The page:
There have been times that I’ve craved it so much it consumes me. I find myself daydreaming about it, imagining the sight of it nestled in my paper cup with the most flamboyant of tails. I make crazy flavor combinations in my head, mixing this one with that, tasting, swirling. The hardest part for me, at least initially, is deciding what toppings to sprinkle. It can be overwhelming, can’t it? With all the candies and sauces and fruits and oh my! But funnily enough, I always end up choosing the same two: granola and yogurt chips. That’s it. Out of all 3 million topping varieties and combos to choose from I will always pick them.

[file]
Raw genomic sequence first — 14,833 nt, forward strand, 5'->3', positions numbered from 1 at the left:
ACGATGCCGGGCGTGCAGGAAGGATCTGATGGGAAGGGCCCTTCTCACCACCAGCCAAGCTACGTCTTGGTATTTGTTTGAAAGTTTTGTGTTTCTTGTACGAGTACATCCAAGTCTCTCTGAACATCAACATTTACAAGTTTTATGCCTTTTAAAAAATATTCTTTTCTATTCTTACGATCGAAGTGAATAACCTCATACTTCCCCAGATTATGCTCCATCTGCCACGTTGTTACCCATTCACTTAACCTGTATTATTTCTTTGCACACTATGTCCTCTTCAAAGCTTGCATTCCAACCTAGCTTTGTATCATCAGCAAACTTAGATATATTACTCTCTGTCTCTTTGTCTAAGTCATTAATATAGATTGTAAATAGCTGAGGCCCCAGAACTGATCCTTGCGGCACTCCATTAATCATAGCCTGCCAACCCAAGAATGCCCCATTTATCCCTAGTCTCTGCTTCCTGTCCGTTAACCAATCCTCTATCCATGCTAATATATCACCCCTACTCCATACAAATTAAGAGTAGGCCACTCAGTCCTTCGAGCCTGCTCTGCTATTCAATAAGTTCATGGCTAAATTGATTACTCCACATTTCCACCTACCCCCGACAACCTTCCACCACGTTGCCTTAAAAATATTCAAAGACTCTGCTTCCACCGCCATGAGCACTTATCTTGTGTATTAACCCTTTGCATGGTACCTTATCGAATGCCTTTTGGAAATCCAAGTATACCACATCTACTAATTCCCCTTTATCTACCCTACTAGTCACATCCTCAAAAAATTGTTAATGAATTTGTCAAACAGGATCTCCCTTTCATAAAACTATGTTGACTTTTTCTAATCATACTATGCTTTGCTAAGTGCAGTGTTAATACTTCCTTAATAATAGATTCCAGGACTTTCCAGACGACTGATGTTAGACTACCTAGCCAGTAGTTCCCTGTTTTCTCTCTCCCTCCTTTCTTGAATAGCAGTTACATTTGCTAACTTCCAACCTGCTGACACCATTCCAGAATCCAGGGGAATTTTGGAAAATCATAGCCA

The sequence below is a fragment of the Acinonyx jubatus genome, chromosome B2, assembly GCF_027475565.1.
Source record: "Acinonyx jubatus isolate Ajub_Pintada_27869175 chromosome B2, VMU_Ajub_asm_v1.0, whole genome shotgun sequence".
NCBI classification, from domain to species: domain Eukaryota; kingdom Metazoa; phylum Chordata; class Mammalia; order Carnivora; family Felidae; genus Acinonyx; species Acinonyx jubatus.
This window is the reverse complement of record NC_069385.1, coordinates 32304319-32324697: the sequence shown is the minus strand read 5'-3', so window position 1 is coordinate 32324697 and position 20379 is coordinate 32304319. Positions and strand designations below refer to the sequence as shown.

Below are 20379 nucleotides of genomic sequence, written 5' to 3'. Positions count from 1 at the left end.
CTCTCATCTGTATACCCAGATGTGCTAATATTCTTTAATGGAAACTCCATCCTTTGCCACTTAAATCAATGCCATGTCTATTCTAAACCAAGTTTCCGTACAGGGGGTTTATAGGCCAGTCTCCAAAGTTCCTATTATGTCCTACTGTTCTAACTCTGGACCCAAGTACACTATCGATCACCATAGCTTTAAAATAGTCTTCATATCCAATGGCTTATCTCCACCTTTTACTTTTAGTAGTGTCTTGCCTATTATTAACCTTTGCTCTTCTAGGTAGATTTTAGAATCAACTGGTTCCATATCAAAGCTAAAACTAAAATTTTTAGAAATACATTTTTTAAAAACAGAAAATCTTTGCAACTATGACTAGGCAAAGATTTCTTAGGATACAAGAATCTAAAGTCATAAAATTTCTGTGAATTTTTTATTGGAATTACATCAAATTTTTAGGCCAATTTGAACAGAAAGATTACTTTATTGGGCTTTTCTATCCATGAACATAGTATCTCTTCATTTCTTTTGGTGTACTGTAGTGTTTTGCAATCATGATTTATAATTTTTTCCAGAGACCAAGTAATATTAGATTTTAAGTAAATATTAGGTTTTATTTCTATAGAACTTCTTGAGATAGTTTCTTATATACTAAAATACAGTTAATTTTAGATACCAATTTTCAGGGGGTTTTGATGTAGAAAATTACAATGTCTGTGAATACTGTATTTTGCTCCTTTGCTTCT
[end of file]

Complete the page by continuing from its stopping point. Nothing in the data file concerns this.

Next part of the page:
So, I’m going to be transparent with you. I made these thinking that they would be similar to the kind that I find at the froyo place– you know, the kind in the bin out in room temperature. Well, when these were all ready to go and frozen and yummy, I tumbled some into granola and left them out for a little while thinking it would be a nice snack for later. Um, a little word of advice: don’t do that. Unless you want little globs of yogurt melted onto your granola. Which I suppose still tastes good but wasn’t at all what I expected! I actually felt silly afterwards, thinking to myself, ‘of course they’re going to melt. you just froze them!’
Oy. I’m really glad I feel safe with you guys in sharing all my kitchen defeats. So while these really can’t be used for mixing into trail mix or baking, they are super fine as a topping for: froyo! ice cream! gelato! sorbet! your hands!